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Linear regression in vanilla Python with NumPy

by Elias Hernandis • Published Feb. 20, 2023 • Tagged probability, statistics, maths

This post covers how to do (multivariate) linear regression with Python using NumPy.

There are probably a dozen libraries which can do this for you but I just wanted to write this down since it's very easy to do it yourself. It's can also serve as a gentle introduction to NumPy (and to linear regression). Also, linear regression should probably be the first machine learning model you try when you get your hands on some data.

You can check out an example of using linear regression with some real world data in my previous post about estimating performance in power plants.

A quick review of linear regression

An illustration of linear regression, depicting some data, with the regression line and the distances from the data to the estimates which are to be minimized.

Linear regression is a statistical model to relate one or more explanatory variables x1,,xpx_1, \ldots, x_p to a single (scalar) response variable yy. The assumption of the model is that the response variable is a linear combination of the explanatory variables:

y=β1x1+β2x2++βpxp. y = \beta_1 x_1 + \beta_2 x_2 + \ldots + \beta_p x_p.

The above is normally written in matrix notation as y=xβy = \mathbf x^\top \boldsymbol \beta, where \top is the transpose, x=(x1,,xp)\mathbf x = (x_1, \ldots, x_p) and β=(β1,,βp)\boldsymbol \beta = (\beta_1, \ldots, \beta_p). Any disagreement between that and the reality is modeled through an error variable ε\varepsilon so that the full model takes the form:

y=xβ+ε. y = \mathbf x^\top \boldsymbol \beta + \varepsilon.

If we have nn observations of the data we can arrange the dependent variables in an n×pn \times p matrix and write

y=Xβ+ε. \mathbf y = \mathbf X \boldsymbol \beta + \boldsymbol \varepsilon.

That, up to here, is the linear regression model. From here on, there are several ways to estimate the values for the model parameters β\boldsymbol \beta. All of them require you to make certain assumptions on the data and/or the errors. We'll look at the most popular and easiest one: the ordinary least squares estimate.

To estimate the parameters using this method we make the following assumptions:1 - The design matrix X\mathbf X has full column rank. - All the errors are independent and identically distributed according to a zero-mean normal distribution with variance σ2\sigma^2, i.e. εiN(0,σ2)\varepsilon_i \sim N(0, \sigma^2). We'll assume the value for σ2\sigma^2 is known (or you can estimate it from the data).

The ordinary least squares method finds estimates for β\boldsymbol \beta by minimizing

S(β)=yXβ2. S(\boldsymbol \beta) = \lVert \mathbf y - \mathbf X \boldsymbol \beta \rVert^2.

Under the above assumptions, the optimal estimate is

β^=(XX)1Xy. \hat{\boldsymbol \beta} = (\mathbf X^\top \mathbf X)^{-1} \mathbf X^\top \mathbf y.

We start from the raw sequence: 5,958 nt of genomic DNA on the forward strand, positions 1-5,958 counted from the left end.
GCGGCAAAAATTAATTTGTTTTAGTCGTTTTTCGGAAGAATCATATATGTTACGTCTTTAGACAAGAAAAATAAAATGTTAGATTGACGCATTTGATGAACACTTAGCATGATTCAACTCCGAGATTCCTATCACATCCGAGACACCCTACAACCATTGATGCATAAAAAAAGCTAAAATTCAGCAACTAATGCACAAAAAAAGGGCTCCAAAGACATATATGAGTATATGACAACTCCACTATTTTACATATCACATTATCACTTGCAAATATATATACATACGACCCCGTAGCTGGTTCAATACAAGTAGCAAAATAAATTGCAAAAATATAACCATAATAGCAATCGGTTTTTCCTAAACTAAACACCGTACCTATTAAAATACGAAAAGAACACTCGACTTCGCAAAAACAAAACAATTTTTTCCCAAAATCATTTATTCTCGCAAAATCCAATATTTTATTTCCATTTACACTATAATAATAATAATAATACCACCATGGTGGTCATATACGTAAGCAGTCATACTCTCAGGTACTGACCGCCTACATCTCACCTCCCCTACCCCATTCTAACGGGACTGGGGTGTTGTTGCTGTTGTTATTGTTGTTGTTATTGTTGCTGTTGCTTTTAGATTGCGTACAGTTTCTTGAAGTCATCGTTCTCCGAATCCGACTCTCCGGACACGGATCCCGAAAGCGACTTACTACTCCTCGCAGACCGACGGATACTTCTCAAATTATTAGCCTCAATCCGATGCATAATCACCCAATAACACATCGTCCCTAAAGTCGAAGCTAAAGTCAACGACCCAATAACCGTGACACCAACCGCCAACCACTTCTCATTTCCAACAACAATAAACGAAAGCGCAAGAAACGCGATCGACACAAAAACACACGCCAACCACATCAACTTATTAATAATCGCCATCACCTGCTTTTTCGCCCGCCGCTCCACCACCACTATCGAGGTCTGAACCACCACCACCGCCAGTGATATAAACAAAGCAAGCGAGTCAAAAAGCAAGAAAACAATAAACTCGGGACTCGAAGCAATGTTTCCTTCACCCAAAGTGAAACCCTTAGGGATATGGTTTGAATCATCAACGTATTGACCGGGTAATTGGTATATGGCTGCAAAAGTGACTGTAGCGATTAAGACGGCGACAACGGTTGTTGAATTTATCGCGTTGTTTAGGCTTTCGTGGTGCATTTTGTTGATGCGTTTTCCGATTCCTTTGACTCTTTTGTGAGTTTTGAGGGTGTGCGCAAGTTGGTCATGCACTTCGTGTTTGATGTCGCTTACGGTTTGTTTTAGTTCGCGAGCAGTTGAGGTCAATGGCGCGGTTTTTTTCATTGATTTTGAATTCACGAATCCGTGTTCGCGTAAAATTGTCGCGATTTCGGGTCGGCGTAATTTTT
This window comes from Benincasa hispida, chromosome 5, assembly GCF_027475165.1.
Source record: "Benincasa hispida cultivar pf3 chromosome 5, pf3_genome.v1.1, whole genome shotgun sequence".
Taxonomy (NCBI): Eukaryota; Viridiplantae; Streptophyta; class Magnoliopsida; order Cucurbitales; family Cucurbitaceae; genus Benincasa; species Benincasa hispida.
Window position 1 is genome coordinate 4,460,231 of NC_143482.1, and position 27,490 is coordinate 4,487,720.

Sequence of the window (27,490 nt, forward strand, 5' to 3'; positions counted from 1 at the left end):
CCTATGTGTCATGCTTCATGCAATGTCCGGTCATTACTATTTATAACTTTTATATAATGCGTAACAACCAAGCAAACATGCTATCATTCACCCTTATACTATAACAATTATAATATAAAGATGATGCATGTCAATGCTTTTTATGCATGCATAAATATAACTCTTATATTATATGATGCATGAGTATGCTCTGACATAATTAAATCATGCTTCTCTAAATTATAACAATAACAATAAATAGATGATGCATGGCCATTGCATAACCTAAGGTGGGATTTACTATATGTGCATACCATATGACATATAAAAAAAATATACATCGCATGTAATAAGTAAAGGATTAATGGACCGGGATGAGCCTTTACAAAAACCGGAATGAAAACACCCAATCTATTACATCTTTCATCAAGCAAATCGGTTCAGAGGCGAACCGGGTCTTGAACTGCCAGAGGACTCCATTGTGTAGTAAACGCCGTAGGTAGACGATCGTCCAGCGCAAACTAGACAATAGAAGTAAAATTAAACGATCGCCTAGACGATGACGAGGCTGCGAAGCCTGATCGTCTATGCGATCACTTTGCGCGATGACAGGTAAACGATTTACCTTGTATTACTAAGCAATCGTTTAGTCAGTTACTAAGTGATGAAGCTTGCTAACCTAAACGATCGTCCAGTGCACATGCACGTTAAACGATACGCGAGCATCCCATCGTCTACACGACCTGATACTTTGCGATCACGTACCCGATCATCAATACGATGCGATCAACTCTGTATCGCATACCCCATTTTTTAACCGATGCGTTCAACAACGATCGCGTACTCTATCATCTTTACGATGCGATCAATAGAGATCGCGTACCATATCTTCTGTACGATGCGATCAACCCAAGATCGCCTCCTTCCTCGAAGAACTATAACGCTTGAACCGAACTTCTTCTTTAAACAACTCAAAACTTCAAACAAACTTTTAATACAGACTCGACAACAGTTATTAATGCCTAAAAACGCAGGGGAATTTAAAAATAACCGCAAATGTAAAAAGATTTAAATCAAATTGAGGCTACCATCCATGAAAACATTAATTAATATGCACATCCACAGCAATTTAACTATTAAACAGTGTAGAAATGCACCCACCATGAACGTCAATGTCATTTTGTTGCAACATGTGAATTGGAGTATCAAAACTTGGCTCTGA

Python implementation

Without further ado, we're ready to look at how to implement this in Python using NumPy to do the matrix multiplication. We'll also use pandas to load the data.

Suppose we have a CSV file with one row per observation where the first column is the response variable and the rest are the dependent variables. We load it into a NumPy 2D array with

import pandas
import numpy as np

data = pandas.read_csv('data.csv')
X = data.iloc[:, 1:].to_numpy()
y = data.iloc[:, 1].to_numpy()[:, np.newaxis]

That'll give us the design matrix X and the response variable y as a column vector.

The computing the least squares estimate is just a matter of implementing the above formula:

beta_hat = np.linalg.inv(X.T @ X) @ X.T @ y

That'll return the parameter estimates as a column vector.

Bonus: adding a bias parameter

It's common to want to add a bias parameter that makes the linear regression an affine function, i.e. modelling an observation by adding a $\beta_0$ coefficient so that

y=β0+β1x1+βpxp. y = \beta_0 + \beta_1 x_1 + \ldots \beta_p x_p.

That doesn't actually require any changes on the model, just add a variable dependent variable $x_0$ and always set it to $1$ and re-index. That's what I'd do in NumPy as well:

X_new = np.append(np.ones((X.shape[0], 1)), X, axis=1)

This will return a matrix where the first column is made up of ones and therefore the first coordinate of your beta_hat estimate will be that bias factor.

  1. These are actually a bit more than what's actually needed for the ordinary least squares estimate to exist and be well behaved, for instance errors just have to be uncorrelated (not necessarily independent). The precise specification can be formulated in several ways and requires making some other decisions about how you want to think about the dependent variables (as fixed values or as random variables). I don't even understand all of it myself...